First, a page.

The financial and reputational impact of a privacy breach would be “catastrophic” for one in four Australian small and medium businesses (SMBs) as consumers grow increasingly concerned about privacy but still don’t understand how their data is being used.

New research has found just 45.4 per cent of 784 Australian SMBs named data privacy as a top business priority, new research by productivity software vendor Zoho found, with 30 per cent ranking it as “important”.

Although four out of five respondents said last year’s high-profile breaches of Optus and Medibank had catalysed their privacy concerns, many still hadn’t taken action to improve their privacy practices.

Just 44.4 per cent said they have a “well-defined, documented and applied customer privacy policy”, while one in five companies either don’t have a privacy policy – or do have one but have never updated or reviewed it.

And while 46.2 per cent of respondents said they know exactly what to do if they are hit by a privacy breach, fully 13.5 per cent admitted they would have ‘no idea’ what to do.

Although small businesses are currently exempt from the requirements of the Privacy Act 1988, a growing consensus is that these exemptions should be removed – which would create major problems for the 22.9 per cent of respondents who admitted they do not understand the Act’s requirements.

Mooted changes to the Act’s small business exemption would turn SMBs’ lackadaisical attitudes towards privacy into business liabilities that could, Zoho chief strategy officer Vijay Sundaram warned, prove overwhelming or fatal in the event of a privacy breach.

“The majority of SMBs understand that they’re just as susceptible to a breach as big businesses,” Sundaram said, “however that is still failing to translate into action…. With regulation becoming more stringent, penalties more severe and privacy breaches more regular and damaging, SMBs will be unfairly and disproportionately impacted.”

“For them, a breach could be catastrophic.”

Breach pain drives consumer distrust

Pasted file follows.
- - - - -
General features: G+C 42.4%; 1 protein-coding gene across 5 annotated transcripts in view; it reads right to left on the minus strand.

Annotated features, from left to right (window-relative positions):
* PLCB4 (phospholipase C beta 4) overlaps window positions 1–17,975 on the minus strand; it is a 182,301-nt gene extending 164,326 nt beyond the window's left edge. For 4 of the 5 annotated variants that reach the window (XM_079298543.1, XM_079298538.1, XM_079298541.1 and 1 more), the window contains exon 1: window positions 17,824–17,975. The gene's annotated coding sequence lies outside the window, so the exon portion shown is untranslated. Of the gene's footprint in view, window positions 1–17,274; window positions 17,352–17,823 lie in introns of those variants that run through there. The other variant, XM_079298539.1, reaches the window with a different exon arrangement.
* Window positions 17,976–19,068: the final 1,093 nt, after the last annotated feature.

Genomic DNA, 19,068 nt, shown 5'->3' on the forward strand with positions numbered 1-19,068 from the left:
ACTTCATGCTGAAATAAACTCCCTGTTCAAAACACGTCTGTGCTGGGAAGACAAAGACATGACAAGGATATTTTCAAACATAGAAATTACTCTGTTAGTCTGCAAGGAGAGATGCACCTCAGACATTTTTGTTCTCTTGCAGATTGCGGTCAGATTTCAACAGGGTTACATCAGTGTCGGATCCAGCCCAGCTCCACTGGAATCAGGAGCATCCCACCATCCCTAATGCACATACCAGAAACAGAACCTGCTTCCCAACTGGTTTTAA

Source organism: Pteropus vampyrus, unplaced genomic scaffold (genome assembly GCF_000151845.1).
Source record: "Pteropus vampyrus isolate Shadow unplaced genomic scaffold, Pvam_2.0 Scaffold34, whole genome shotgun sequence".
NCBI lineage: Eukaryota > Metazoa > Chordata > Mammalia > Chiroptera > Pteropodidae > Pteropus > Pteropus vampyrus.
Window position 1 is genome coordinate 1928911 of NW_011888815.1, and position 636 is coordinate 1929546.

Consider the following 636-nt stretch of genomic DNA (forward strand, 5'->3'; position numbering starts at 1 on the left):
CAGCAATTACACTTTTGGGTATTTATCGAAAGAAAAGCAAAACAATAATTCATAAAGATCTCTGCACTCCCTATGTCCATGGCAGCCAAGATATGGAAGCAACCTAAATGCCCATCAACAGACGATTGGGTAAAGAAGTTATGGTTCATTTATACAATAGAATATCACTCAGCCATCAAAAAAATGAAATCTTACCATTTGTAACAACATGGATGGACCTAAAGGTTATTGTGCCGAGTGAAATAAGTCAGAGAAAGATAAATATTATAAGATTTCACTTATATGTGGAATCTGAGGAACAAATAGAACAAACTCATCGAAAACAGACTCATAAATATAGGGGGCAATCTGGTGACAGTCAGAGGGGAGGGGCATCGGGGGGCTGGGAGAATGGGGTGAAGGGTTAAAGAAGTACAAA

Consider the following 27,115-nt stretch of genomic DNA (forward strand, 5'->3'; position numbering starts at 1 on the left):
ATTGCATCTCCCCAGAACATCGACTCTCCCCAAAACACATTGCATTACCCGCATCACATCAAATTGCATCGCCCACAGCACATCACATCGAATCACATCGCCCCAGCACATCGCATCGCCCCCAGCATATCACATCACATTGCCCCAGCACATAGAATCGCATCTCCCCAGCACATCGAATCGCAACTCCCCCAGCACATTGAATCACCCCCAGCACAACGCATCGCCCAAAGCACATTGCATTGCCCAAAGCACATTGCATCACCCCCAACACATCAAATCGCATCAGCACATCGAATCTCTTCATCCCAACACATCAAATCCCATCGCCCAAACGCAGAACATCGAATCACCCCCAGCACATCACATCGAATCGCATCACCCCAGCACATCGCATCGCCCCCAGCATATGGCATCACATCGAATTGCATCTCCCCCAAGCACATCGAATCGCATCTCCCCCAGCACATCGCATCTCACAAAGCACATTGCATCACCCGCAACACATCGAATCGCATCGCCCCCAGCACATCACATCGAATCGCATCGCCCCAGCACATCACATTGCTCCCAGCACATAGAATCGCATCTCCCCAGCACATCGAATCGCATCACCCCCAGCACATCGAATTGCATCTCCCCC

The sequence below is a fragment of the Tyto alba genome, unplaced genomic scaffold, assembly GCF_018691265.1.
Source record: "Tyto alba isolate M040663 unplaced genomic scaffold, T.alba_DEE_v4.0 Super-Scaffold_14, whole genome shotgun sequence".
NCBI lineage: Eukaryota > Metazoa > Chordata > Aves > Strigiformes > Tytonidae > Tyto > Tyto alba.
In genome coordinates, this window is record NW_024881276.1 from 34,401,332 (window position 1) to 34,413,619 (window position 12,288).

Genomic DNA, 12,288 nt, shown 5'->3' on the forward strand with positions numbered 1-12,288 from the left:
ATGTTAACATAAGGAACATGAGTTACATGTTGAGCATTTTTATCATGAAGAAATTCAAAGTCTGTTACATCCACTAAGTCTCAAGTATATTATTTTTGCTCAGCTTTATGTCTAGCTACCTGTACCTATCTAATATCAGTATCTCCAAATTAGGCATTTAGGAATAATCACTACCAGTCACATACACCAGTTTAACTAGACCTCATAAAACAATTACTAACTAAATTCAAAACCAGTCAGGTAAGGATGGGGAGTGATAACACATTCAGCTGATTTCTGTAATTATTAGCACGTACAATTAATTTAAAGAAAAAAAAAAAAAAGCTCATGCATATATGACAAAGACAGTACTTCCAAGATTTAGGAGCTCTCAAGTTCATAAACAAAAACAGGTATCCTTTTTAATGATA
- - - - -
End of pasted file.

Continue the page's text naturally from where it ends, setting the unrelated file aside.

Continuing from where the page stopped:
SMBs aren’t the only ones feeling the effect of the Optus and Medibank breaches, which – along with this year’s Latitude Financial debacle – affected millions of Australians and forced many to get new identity documents to avoid fraud.

The background disruption of those breaches has put Australia at “a pivotal moment for privacy” as new technologies like artificial intelligence and facial recognition muddy the privacy waters even further, Australian Information Commissioner and Privacy Commissioner Angelene Falk wrote in recently releasing the latest three-yearly Australian Community Attitudes to Privacy Survey (ACAPS) survey – which found the breaches had left a lasting scar on the Australian community.

Source: Roy Morgan

Just under half of the 1916 survey respondents said they had been affected by a data breach in the previous year, ACAPS found, with three-quarters saying they had “experienced harm as a result.”

“Despite the heightened awareness and concern about privacy among the community, there is limited knowledge of what to do about it,” Falk said, noting that just 21 per cent of respondents claimed to have ‘very good’ or ‘excellent’ privacy knowledge and 57 per cent admitting that they care about data privacy but don’t know what to do about it.

A minority of respondents believe the most organisations they deal with are “transparent” about how their information is handled, and 84 per cent said they want more “control and choice” over the way their information is collected and used.

Given that Australia is “on the cusp of the most significant changes to our privacy framework in over a decade,” Falk said, organisations should learn from the report’s findings to learn how they can “do more to build consumer trust.”

Building trust has become harder than ever, Roy Morgan reported after a recent survey that found “dramatically soaring distrust” as data breaches, corporate scandals, and “the poor behaviour of corporate Australia under the ‘cover of COVID’” took their toll.

For the first time, Optus supplanted Facebook/Meta as the country’s most distrusted brand – showing the very real impact a data breach, and executives’ perceived “moral blindness”, can have on company reputation.

Smaller companies might well not survive the impact of such a breach – which is why, Falk said, now is the right time for businesses to get their privacy practices in order.

“We need to consider the laws and practices that will uphold our fundamental human right to privacy and meet community expectations, while enabling innovation and economic growth,” she said.

“Consumers place a high value on privacy when choosing a product or service. They are even prepared to experience some inconvenience if their privacy is guaranteed.”